The economy is so bad that even Harvard is having to cut costs these days. The Wall Street Journal reports that, after the recession lowered the university’s endowment by nearly $5 billion, it has been putting a number of projects on hold to save cash.
At first, the cuts were skin-deep ones, limited to postponing construction projects and laying off non-faculty staff. Now the cuts are nearing the bone, including aid programs and even Harvard’s impressive library system:
Harvard is spending again in some areas, and financial aid to students has risen substantially since 2008. But a new awareness has taken root that resources are not as bountiful as they once were. “Limitations have become much more real,” said Harvard Provost Alan Garber.
The university is restructuring and consolidating its library system and has told faculty that subscriptions to academic journals, some costing as much as $40,000 a year, are “financially untenable.”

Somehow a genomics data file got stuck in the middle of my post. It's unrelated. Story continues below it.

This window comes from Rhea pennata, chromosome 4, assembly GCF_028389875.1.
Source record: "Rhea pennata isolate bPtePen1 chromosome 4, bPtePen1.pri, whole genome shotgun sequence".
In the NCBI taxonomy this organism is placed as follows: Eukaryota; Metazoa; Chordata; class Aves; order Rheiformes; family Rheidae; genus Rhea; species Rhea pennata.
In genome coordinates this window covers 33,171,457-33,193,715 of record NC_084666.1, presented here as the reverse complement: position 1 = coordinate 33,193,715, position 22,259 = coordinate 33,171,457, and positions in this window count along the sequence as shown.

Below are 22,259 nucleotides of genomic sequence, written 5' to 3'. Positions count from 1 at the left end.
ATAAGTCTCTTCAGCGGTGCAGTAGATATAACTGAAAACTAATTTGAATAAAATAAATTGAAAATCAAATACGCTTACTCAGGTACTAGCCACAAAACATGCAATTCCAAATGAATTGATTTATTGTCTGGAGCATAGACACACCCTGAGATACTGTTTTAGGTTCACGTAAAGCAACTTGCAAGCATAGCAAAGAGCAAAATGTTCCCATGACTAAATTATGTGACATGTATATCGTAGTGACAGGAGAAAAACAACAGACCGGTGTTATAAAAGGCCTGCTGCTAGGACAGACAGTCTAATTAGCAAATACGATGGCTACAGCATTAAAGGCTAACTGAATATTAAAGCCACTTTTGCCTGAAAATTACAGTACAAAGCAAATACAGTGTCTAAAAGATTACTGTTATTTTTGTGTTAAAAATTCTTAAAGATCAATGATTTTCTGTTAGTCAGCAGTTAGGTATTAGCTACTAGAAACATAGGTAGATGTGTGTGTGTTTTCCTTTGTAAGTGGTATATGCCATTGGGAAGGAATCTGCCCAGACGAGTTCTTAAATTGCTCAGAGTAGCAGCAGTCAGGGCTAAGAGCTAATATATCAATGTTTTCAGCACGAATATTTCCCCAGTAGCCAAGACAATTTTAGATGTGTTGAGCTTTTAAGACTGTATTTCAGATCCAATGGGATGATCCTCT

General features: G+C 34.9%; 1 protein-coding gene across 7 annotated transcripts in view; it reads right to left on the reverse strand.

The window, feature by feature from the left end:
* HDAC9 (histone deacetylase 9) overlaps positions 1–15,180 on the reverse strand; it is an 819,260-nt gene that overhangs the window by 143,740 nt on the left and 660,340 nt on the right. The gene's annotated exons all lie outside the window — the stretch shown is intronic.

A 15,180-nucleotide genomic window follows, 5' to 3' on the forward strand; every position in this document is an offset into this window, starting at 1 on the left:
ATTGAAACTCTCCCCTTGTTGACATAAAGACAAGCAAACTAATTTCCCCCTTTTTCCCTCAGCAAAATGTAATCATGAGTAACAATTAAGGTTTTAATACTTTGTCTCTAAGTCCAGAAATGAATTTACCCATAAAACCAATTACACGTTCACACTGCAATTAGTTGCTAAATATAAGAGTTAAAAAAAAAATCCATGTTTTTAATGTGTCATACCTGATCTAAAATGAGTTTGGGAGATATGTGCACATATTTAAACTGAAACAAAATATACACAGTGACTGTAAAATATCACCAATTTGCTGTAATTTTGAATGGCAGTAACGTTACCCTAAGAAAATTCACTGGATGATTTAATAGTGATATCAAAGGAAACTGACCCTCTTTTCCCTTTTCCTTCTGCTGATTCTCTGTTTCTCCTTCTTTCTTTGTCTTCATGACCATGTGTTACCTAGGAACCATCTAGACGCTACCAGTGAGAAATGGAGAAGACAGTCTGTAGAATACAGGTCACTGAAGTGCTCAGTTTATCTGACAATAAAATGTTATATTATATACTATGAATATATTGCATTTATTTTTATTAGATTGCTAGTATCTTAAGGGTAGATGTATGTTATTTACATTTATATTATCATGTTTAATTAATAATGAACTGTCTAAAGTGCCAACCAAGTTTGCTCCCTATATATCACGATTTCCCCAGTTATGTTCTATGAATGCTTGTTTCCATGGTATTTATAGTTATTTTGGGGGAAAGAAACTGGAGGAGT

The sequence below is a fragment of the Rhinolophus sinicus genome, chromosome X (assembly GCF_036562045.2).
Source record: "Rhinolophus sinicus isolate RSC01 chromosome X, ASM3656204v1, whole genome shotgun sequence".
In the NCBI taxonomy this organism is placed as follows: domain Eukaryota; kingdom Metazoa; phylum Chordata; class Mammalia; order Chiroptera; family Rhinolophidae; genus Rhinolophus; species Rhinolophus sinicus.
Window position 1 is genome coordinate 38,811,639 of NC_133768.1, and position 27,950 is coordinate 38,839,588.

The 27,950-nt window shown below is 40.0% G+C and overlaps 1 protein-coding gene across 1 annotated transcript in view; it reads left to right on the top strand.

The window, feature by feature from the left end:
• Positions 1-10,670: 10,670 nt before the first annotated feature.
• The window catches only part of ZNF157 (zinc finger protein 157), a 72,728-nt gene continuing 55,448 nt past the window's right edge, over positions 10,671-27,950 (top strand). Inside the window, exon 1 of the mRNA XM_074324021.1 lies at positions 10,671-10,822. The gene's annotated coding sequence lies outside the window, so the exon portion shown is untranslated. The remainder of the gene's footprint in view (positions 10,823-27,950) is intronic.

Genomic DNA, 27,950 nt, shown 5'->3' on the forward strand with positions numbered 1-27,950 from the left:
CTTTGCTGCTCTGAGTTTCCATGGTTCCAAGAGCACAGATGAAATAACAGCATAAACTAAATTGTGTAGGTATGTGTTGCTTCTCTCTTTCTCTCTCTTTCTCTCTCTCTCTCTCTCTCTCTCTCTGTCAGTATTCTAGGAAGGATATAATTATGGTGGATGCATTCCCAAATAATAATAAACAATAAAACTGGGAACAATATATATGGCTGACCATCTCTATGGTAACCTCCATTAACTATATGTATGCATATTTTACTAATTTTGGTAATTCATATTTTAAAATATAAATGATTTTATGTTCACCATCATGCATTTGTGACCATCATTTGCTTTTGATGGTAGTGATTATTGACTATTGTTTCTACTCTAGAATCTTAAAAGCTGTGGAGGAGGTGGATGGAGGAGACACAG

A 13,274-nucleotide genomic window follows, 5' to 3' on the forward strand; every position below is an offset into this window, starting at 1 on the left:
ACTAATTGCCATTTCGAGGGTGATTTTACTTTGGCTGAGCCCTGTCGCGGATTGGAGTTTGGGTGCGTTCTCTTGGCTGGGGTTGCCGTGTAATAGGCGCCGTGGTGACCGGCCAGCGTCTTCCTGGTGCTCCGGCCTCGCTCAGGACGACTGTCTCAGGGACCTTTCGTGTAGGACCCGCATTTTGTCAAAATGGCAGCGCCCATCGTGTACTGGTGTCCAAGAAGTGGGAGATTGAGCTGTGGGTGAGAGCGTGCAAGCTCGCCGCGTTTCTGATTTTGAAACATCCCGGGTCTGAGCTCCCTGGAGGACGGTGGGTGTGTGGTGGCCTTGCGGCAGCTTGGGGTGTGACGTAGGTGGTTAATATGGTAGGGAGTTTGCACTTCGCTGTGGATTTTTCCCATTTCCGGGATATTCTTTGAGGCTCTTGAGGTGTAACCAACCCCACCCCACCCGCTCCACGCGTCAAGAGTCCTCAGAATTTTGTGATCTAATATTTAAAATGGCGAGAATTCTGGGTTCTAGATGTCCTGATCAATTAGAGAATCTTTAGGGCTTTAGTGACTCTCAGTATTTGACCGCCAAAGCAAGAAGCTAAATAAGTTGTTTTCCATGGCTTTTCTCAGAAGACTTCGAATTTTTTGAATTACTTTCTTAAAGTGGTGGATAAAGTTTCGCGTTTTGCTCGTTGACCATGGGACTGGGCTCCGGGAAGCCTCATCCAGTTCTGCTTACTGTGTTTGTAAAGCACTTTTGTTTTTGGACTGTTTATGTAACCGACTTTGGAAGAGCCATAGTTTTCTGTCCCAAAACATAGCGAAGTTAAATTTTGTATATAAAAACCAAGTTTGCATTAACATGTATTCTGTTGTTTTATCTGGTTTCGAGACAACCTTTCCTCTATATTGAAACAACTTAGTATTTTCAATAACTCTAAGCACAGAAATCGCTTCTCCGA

Harvard’s approach to academic journals is particularly interesting. The cost of scholarly journals, as Via Meadia has noted before, is really out of control—so bad that even the stewards of America’s largest private university endowment are finally noticing. In an attempt to break expensive journals’ stranglehold on the library budget, Harvard is trying a new approach:
The university is finding it “increasingly painful” to manage academic-journal subscriptions, which annually cost it about $3.75 million, Mr. Garber said.
In a move watched throughout academia, Harvard in April urged its faculty members to publish in open-access journals. “Move the prestige to open access,” a memo said.
This is a constructive step. If Harvard, Princeton, Yale, and other prestigious universities take the lead in reforming wasteful academic practices of all kinds, it will make it easier for the rest of the nation’s universities, where budget pressures are often even greater, to follow suit, helping put U.S. higher education on a more sustainable footing across the board.
Adaptability is America’s key strength and in this tumultuous century our ability to innovate in the face of change is a bigger advantage than ever. It’s good to see that Harvard hasn’t forgotten what this is about.